Initial Research

A project log for TDR Soil Moisture Sensor

I just want to water my plant, but cheap moisture sensors are pretty bad. Here I attempt to make a better one.

theblinkingmanTheBlinkingMan 10/15/2023 at 04:350 Comments

First step of any of these DIY projects is to check if I can just buy the solution.  At first glance, the price jump between most capacitive sensors and low end TDR sensors is pretty big but some cheaper examples of TDR sensors exist at the $50 price point:

More than I'd like to spend on each plant I want to water, so there's actually a chance it makes sense to create my own solution that will be cheaper if I need to make several. 

Alright, so how does that actually work? Well, turns out there a pretty good background article on that too:

The TLDR version is that the speed that a voltage step moves down a transmission line is related to the medium the electric fields pass thru.  In PCBs this is the typically FR4 fiberglass that makes up the board itself, not the copper of the traces itself.  This is true for cables and anything else too.  Also, an open or short circuit will cause that voltage step to be reflected back to the sender, it is possible to measure the time it reach the end of the transmission line and come back from the sending side by looking at the final voltage step.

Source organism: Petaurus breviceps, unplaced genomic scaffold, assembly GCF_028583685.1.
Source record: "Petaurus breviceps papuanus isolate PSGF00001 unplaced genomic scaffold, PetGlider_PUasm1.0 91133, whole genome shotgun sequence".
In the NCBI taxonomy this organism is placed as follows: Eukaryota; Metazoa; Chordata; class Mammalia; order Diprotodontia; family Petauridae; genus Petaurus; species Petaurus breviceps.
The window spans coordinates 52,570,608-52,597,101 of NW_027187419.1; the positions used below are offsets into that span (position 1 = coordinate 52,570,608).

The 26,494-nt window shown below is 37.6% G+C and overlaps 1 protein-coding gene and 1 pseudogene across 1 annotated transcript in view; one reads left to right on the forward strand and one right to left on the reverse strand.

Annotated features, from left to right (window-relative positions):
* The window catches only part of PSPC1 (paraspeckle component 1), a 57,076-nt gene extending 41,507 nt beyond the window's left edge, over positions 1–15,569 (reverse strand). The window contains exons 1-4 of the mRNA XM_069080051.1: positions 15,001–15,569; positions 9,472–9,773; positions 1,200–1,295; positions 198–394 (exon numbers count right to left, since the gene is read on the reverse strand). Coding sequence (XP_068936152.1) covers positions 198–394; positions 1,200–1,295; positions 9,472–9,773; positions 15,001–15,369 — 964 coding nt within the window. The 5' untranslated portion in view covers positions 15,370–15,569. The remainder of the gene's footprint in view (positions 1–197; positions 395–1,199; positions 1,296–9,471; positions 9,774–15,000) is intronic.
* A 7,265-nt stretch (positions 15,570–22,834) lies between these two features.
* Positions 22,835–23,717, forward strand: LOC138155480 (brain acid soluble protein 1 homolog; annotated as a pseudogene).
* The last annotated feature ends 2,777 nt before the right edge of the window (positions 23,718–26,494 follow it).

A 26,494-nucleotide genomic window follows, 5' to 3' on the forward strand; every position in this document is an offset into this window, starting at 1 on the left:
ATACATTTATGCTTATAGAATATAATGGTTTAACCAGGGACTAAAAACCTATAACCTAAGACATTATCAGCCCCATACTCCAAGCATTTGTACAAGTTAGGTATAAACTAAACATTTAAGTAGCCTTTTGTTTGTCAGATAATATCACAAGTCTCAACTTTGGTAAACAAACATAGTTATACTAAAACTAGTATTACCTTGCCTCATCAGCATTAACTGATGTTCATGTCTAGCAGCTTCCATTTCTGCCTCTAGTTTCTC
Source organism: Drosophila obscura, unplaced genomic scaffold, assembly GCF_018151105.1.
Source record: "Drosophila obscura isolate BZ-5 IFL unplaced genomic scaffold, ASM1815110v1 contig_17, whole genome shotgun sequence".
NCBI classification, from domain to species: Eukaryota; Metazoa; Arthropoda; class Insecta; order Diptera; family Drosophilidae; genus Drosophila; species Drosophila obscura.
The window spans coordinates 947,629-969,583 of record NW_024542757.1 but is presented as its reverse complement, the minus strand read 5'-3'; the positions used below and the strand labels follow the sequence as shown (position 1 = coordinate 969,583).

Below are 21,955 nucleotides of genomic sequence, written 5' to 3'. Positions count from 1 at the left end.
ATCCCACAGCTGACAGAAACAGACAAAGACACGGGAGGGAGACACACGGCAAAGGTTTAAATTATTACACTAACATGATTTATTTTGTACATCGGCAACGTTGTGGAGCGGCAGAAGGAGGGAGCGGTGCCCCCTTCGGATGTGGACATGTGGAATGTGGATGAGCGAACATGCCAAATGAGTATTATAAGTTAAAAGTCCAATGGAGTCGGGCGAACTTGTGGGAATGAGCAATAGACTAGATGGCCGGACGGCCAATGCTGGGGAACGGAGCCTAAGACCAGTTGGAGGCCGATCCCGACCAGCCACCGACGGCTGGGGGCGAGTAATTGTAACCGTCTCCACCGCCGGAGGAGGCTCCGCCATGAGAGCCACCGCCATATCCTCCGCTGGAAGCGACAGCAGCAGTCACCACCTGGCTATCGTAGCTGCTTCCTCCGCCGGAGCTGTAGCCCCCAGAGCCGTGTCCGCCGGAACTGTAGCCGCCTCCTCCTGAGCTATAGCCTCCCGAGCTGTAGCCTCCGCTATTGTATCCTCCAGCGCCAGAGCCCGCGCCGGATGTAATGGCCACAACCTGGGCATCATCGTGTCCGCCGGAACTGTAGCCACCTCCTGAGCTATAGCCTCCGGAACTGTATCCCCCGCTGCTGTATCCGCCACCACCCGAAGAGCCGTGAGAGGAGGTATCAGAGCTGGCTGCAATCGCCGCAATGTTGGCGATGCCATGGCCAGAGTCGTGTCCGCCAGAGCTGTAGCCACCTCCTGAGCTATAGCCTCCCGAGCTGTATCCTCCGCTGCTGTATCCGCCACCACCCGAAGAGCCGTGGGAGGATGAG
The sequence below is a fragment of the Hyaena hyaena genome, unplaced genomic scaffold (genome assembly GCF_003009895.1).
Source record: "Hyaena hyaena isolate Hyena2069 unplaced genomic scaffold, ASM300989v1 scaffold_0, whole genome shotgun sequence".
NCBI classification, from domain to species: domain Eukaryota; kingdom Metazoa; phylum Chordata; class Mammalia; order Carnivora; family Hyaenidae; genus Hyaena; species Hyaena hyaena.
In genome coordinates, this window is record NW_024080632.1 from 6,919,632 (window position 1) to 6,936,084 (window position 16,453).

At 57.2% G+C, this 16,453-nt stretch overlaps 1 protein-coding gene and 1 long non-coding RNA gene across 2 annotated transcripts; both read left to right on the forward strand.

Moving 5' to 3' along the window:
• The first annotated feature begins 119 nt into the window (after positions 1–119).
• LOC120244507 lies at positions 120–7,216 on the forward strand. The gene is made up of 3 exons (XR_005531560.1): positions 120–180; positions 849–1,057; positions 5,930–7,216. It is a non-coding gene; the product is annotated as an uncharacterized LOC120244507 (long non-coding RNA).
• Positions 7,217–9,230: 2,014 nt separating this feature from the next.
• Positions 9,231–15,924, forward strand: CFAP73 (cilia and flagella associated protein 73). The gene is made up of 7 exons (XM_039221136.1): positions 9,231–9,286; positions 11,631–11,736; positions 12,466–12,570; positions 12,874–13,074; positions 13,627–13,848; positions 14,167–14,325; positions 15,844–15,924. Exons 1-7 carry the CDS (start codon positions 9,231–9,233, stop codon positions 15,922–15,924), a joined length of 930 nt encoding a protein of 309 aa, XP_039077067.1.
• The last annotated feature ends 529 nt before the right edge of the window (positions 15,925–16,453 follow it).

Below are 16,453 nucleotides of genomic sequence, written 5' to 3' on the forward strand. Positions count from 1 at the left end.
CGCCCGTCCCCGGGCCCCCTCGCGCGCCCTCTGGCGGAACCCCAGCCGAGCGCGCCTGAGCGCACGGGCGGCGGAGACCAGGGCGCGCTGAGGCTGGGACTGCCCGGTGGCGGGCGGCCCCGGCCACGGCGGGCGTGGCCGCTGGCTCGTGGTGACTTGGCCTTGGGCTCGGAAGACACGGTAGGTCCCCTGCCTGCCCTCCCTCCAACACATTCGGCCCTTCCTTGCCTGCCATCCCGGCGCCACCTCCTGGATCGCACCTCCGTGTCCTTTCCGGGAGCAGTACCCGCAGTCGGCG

So the basic concept is that by measuring that time, one can learn something about the medium the step is traveling thru.  For example, by dunking the line in water will cause the time to increase when compared to the time when the line is in open air.  

More subtle differences, like that between dry soil and damp soil are also possible and that seems to be the working principle of these TDR soil moisture sensors.  

But how subtle is that difference? I figured it would make sense to test this out first, so I will build a pulse generator I can use with my oscilloscope as a proof of concept.